What is VenaSeal Vein Closure?
- Posted on: Jun 20 2018
VenaSeal vein closure is one of the newest and most advanced treatments for symptomatic venous reflux disease, the origin of painful varicose veins for many patients. This treatment is the only non-thermal, non-tumescent, and non-sclerosant treatment that is approved for use in the United States today. VenaSeal uses a unique and highly advanced medical adhesive to seal off the diseased vein.
The VenaSeal Procedure
The VenaSeal procedure is performed entirely on site at the L.A. Vein Clinic. A slender syringe is filled with the VenaSeal adhesive. This is then placed into the VenaSeal dispensing gun, which is directly attached to a catheter. This catheter is moved into the diseased vein with the help of ultrasound guidance, as this allows for precise and proper placement. The catheter is moved to different parts of the diseased vein as a series of small trigger pulls place the adhesive. Compression is applied during the procedure to help the medical adhesive set properly.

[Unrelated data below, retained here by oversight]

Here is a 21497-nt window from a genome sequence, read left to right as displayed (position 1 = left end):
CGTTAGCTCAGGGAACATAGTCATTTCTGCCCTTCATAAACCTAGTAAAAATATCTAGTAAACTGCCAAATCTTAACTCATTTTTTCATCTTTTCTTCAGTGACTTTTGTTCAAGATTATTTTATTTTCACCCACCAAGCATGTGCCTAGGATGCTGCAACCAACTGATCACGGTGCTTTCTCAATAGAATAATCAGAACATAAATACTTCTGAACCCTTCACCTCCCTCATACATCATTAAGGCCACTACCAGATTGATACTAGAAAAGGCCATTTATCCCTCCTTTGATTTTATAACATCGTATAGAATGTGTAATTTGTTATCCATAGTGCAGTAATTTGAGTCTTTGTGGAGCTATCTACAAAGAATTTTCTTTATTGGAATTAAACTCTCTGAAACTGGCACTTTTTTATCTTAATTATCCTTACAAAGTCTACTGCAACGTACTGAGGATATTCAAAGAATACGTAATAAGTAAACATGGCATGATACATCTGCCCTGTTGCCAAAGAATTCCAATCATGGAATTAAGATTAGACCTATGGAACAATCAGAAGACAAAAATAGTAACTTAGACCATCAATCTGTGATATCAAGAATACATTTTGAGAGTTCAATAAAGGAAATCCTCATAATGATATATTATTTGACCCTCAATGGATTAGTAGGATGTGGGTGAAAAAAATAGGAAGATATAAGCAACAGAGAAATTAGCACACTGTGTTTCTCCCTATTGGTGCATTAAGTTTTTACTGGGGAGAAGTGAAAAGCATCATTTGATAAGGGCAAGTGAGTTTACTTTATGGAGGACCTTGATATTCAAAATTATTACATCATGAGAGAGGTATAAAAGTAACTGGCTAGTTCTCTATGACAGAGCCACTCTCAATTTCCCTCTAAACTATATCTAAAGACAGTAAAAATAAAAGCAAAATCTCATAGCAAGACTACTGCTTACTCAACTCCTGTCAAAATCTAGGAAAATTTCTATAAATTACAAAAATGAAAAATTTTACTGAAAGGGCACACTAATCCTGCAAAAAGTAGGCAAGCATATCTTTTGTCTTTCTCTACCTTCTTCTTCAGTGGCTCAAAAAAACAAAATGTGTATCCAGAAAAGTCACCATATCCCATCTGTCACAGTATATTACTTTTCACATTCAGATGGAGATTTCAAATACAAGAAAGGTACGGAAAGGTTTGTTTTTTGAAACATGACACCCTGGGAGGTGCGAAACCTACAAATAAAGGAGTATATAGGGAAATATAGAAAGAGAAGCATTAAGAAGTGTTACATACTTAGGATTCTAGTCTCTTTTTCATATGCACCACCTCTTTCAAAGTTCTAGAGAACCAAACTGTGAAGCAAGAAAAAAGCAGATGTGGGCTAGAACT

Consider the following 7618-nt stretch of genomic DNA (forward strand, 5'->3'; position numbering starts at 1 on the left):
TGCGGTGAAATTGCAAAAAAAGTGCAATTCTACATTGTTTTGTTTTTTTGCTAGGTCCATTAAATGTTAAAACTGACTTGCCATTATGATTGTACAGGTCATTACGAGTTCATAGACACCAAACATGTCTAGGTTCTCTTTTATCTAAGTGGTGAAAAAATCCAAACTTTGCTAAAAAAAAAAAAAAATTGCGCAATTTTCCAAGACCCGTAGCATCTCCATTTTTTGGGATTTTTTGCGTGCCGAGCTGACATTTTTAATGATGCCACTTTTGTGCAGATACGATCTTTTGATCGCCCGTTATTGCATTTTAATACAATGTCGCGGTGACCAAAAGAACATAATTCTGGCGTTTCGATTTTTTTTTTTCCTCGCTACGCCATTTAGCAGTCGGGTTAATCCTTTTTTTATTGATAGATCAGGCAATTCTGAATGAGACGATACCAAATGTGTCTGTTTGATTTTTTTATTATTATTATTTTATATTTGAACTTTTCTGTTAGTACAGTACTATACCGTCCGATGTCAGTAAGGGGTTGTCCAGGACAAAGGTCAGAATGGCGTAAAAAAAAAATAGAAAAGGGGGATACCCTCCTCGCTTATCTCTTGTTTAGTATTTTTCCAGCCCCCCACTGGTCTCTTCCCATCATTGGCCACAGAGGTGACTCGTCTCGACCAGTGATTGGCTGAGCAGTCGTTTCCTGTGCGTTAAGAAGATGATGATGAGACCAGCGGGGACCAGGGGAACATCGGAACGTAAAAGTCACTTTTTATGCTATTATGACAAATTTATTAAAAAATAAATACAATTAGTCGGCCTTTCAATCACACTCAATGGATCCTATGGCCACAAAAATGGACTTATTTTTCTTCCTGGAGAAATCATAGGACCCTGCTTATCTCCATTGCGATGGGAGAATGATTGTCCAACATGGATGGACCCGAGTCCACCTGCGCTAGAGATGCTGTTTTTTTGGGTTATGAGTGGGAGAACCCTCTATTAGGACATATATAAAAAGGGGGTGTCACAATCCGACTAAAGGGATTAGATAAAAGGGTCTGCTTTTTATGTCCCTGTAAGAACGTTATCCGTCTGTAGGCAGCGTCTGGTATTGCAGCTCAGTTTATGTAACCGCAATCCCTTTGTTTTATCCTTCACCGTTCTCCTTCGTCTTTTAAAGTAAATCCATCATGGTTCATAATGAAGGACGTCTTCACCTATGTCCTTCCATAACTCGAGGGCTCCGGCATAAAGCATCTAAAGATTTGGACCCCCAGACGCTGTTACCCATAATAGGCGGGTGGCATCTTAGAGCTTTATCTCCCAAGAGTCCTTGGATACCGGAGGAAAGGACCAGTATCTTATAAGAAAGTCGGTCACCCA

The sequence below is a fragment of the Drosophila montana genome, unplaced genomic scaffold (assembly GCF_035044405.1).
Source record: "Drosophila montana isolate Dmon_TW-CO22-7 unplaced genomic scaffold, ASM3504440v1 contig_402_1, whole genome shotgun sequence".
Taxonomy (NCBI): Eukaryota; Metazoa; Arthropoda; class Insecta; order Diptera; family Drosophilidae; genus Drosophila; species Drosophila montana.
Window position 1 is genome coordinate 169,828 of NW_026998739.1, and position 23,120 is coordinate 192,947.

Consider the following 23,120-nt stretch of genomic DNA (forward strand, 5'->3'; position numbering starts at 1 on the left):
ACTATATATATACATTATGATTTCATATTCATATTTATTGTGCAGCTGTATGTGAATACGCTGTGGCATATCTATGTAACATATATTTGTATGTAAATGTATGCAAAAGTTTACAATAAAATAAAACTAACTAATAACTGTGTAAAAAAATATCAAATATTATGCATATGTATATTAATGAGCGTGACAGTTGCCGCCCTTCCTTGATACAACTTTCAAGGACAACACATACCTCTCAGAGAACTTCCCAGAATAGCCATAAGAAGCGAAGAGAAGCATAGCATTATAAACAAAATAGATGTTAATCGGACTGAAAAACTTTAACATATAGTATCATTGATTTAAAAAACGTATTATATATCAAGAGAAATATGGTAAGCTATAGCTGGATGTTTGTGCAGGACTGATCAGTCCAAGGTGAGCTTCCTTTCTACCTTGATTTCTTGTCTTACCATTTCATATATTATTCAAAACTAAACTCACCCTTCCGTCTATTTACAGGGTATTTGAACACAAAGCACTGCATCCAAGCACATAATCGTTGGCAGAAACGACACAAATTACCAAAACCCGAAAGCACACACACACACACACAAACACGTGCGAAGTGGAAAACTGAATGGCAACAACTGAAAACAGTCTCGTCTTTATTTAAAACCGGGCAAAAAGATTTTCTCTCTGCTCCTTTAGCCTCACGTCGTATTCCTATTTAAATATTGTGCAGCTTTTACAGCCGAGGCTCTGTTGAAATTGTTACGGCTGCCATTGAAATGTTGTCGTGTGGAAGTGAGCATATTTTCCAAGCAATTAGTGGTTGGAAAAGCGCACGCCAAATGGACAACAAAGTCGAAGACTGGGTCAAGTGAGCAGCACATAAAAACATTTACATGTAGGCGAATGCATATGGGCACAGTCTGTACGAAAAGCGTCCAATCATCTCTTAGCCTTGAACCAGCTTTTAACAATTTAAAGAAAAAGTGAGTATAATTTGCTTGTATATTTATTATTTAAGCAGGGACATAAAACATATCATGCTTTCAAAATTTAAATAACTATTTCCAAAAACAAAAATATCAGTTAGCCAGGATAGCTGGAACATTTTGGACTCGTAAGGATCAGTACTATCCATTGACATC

How Effective is VenaSeal?
VenaSeal has been demonstrated to be an effective system for vein closure in 3 different clinical studies. In all studies, VenaSeal was demonstrated to be both safe and effective in terms of closure rates. In the initial human VenaSeal trial, closure rates remained high — 92% — at 12 and 24 months post treatment. Later studies showed even higher efficacy rates, with closure rates of 97.2%.
What is Recovery After VenaSeal Like?
The recovery process after VenaSeal vein closure is quite simple and easy. Following the VenaSeal vein closure, a small bandage is affixed to the access site. You can quickly go back to your work or other regular activities. Most patients have reported only a minimum amount of bruising after the VenaSeal vein closure. The VenaSeal medical adhesive will remain permanently in place, keeping the faulty vein closed. This allows for the re-routing of blood for an improvement in circulation and relief of pain associated with symptomatic venous reflux disease.
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